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boundary 2 31.3 (2004) 75-100
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Connected Disconnection and Localized Globalism in Pacific Multilingual Literature
Five years ago, I moved to the island of Oahu to take a job at the University of Hawaiʿi at Mānoa. Oahu is one island among 132 in the earth's longest island chain. The surrounding Pacific Ocean spans over one-third of the earth's surface and contains 25,000 islands (more than all the other oceans on the earth combined). Soon after I arrived, I began reading the literature of the Pacific. I had read none of it in the undergraduate college and the graduate school university I had attended on the East Coast. No classes in Pacific literature were ever offered, nor was it included in general survey courses. When people talked about the Pacific, they talked about the rim, not the basin.
As I read, I realized that my understanding of the Pacific was shaping into two contradictory visions. As Epeli Hauʿofa notes in "Our Sea of [End Page 75] Islands," there is a Pacific of disconnection and a Pacific of connection. The difference lies in seeing Pacific geography and culture as, in Hauʿofa's words, "islands in a far sea" (tiny dots of land separated by wide expanses of ocean) or seeing it as "a sea of islands" (tiny dots joined by an ocean). The second model, one of hope, sees travel, trade, and migration as prominent parts of Pacific life, a life of movement, canoes, and jets.1
The literature of the Pacific is about both Pacifics. Like Hauʿofa, I am more interested in connection. I am especially interested in literature that argues forcefully for local concerns as an important part of, even if often resistant to, global systems. Yet, whenever I read the literature of Hawaiʿi's multivalenced and multicultural traditions, I see embedded within its inclusions numerous moments of separation and disjunction in which boundaries or limits are reestablished rather than broken down.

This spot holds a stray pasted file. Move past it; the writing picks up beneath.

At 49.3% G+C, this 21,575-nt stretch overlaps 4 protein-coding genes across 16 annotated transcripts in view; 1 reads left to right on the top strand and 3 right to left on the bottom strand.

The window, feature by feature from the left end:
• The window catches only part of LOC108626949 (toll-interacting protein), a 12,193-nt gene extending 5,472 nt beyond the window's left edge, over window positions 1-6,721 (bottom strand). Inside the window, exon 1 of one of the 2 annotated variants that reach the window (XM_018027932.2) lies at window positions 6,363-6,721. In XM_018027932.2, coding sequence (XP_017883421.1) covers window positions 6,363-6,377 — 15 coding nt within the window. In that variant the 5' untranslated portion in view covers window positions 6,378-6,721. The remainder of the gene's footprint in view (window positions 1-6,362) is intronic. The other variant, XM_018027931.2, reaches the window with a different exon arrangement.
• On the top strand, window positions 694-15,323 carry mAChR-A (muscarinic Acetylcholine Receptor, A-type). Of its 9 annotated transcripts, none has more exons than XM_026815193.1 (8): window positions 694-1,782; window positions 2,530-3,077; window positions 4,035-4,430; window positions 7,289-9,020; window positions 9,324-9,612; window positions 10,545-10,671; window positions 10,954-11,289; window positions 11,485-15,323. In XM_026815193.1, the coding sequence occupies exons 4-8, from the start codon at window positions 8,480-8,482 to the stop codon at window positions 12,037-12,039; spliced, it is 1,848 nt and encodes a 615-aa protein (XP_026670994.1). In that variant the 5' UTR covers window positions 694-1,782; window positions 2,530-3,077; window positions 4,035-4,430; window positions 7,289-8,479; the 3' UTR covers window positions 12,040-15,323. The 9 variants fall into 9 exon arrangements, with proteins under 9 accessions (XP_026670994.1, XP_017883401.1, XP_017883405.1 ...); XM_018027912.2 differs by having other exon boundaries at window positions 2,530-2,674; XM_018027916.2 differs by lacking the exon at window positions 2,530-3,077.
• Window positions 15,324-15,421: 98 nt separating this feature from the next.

An example of this negotiation between connection and disconnection: although much, but by no means all, Pacific literature is written primarily in English, a great deal of it includes other languages that might be known only to some portion of the readership. This placement of languages, and thus cultures, beside one another points to the ways languages and cultures interrelate, especially in the Pacific.2 Yet, this gesture is typically not [End Page 76] used to illustrate a happy multiculturalism. It is instead one of resistance to colonialism and is often used to highlight the always present relationships of power between languages and cultures that are especially intense in colonial situations. The work of Hawaiian sovereignty activist, poet, and essayist Haunani-Kay Trask is, for instance, notorious for its intensity. Poetry is one arena in which she explores Hawaiian struggles to regain land.3 Her work frequently criticizes the cliché of Hawaiʿi as a multicultural paradise full of racial equality and points out how Hawaiʿi is still a colonized nation. Trask's books of poems are written in English and include Hawaiian, yet she always italicizes the Hawaiian words so as to indicate their distinctiveness.4 In her work, italics mark not a foreignness but an emphasis on the history of how the Hawaiian language was outlawed in Hawaiʿi from 1896 to 1970.
There is a lot to be said in defense of connection. But one thing Trask's work is clear on is that such connection is meaningless if it is figured as hybridity or syncretism. Undeniably, Hawaiʿi has a long history of ideas meeting to produce new ideas. A partial list would include Pidgin (linguistically [End Page 77] known as Hawaiʿi Creole English, or HCE), the ukulele, the slack key guitar, the paniolo, and the plate lunch. These cultural mixings are all worth celebrating. Yet as critics such as Aijaz Ahmad, E. San Juan, and others point out, the simplistic celebration of hybridity risks sliding into an uncritical, if unintentional, support of colonialism because it so often fails...